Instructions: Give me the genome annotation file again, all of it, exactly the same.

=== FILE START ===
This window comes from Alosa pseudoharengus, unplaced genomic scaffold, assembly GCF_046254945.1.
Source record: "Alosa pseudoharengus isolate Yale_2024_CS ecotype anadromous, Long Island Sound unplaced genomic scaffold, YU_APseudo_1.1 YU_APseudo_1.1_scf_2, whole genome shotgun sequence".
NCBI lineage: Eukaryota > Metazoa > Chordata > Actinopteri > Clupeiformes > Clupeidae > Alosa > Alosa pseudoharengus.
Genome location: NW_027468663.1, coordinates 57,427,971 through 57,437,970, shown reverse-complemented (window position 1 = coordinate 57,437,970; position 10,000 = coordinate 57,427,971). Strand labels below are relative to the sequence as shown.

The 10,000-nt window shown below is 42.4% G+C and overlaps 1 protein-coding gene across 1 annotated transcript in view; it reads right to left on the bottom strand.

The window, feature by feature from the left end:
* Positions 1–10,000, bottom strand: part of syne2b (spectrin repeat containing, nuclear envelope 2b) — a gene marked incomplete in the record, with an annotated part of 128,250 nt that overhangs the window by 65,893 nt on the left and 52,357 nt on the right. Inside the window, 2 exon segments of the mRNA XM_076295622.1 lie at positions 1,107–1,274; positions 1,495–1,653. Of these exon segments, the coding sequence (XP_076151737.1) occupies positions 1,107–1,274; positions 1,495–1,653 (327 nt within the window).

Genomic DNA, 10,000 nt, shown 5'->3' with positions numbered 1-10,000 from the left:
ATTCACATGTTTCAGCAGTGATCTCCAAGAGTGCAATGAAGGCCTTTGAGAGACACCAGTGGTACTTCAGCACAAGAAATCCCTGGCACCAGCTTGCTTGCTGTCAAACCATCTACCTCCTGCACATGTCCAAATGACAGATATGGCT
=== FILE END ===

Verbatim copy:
This window comes from Alosa pseudoharengus, unplaced genomic scaffold, assembly GCF_046254945.1.
Source record: "Alosa pseudoharengus isolate Yale_2024_CS ecotype anadromous, Long Island Sound unplaced genomic scaffold, YU_APseudo_1.1 YU_APseudo_1.1_scf_2, whole genome shotgun sequence".
NCBI lineage: Eukaryota > Metazoa > Chordata > Actinopteri > Clupeiformes > Clupeidae > Alosa > Alosa pseudoharengus.
Genome location: NW_027468663.1, coordinates 57,427,971 through 57,437,970, shown reverse-complemented (window position 1 = coordinate 57,437,970; position 10,000 = coordinate 57,427,971). Strand labels below are relative to the sequence as shown.

The 10,000-nt window shown below is 42.4% G+C and overlaps 1 protein-coding gene across 1 annotated transcript in view; it reads right to left on the bottom strand.

The window, feature by feature from the left end:
* Positions 1–10,000, bottom strand: part of syne2b (spectrin repeat containing, nuclear envelope 2b) — a gene marked incomplete in the record, with an annotated part of 128,250 nt that overhangs the window by 65,893 nt on the left and 52,357 nt on the right. Inside the window, 2 exon segments of the mRNA XM_076295622.1 lie at positions 1,107–1,274; positions 1,495–1,653. Of these exon segments, the coding sequence (XP_076151737.1) occupies positions 1,107–1,274; positions 1,495–1,653 (327 nt within the window).

Genomic DNA, 10,000 nt, shown 5'->3' with positions numbered 1-10,000 from the left:
ATTCACATGTTTCAGCAGTGATCTCCAAGAGTGCAATGAAGGCCTTTGAGAGACACCAGTGGTACTTCAGCACAAGAAATCCCTGGCACCAGCTTGCTTGCTGTCAAACCATCTACCTCCTGCACATGTCCAAATGACAGATATGGCT